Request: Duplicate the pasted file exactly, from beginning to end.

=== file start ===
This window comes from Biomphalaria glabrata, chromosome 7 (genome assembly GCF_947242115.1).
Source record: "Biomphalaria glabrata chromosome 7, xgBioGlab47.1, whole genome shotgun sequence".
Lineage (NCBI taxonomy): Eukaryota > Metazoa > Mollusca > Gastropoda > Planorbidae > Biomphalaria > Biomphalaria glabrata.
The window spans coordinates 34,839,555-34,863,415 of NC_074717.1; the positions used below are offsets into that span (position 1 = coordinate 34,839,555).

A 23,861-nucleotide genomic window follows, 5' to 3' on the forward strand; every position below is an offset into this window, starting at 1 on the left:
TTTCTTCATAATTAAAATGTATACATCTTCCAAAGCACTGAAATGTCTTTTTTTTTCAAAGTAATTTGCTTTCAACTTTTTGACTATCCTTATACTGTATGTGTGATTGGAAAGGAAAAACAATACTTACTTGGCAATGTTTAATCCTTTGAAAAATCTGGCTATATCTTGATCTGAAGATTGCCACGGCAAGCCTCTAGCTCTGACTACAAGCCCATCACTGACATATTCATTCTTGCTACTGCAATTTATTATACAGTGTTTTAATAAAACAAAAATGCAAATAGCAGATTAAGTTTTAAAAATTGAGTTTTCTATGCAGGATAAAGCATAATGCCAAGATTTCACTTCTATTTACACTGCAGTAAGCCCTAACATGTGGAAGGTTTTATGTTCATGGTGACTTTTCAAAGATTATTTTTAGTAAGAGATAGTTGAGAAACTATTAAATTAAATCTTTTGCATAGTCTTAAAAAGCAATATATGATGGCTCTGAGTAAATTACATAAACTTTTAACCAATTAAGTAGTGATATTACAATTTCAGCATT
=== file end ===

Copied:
This window comes from Biomphalaria glabrata, chromosome 7 (genome assembly GCF_947242115.1).
Source record: "Biomphalaria glabrata chromosome 7, xgBioGlab47.1, whole genome shotgun sequence".
Lineage (NCBI taxonomy): Eukaryota > Metazoa > Mollusca > Gastropoda > Planorbidae > Biomphalaria > Biomphalaria glabrata.
The window spans coordinates 34,839,555-34,863,415 of NC_074717.1; the positions used below are offsets into that span (position 1 = coordinate 34,839,555).

A 23,861-nucleotide genomic window follows, 5' to 3' on the forward strand; every position below is an offset into this window, starting at 1 on the left:
TTTCTTCATAATTAAAATGTATACATCTTCCAAAGCACTGAAATGTCTTTTTTTTTCAAAGTAATTTGCTTTCAACTTTTTGACTATCCTTATACTGTATGTGTGATTGGAAAGGAAAAACAATACTTACTTGGCAATGTTTAATCCTTTGAAAAATCTGGCTATATCTTGATCTGAAGATTGCCACGGCAAGCCTCTAGCTCTGACTACAAGCCCATCACTGACATATTCATTCTTGCTACTGCAATTTATTATACAGTGTTTTAATAAAACAAAAATGCAAATAGCAGATTAAGTTTTAAAAATTGAGTTTTCTATGCAGGATAAAGCATAATGCCAAGATTTCACTTCTATTTACACTGCAGTAAGCCCTAACATGTGGAAGGTTTTATGTTCATGGTGACTTTTCAAAGATTATTTTTAGTAAGAGATAGTTGAGAAACTATTAAATTAAATCTTTTGCATAGTCTTAAAAAGCAATATATGATGGCTCTGAGTAAATTACATAAACTTTTAACCAATTAAGTAGTGATATTACAATTTCAGCATT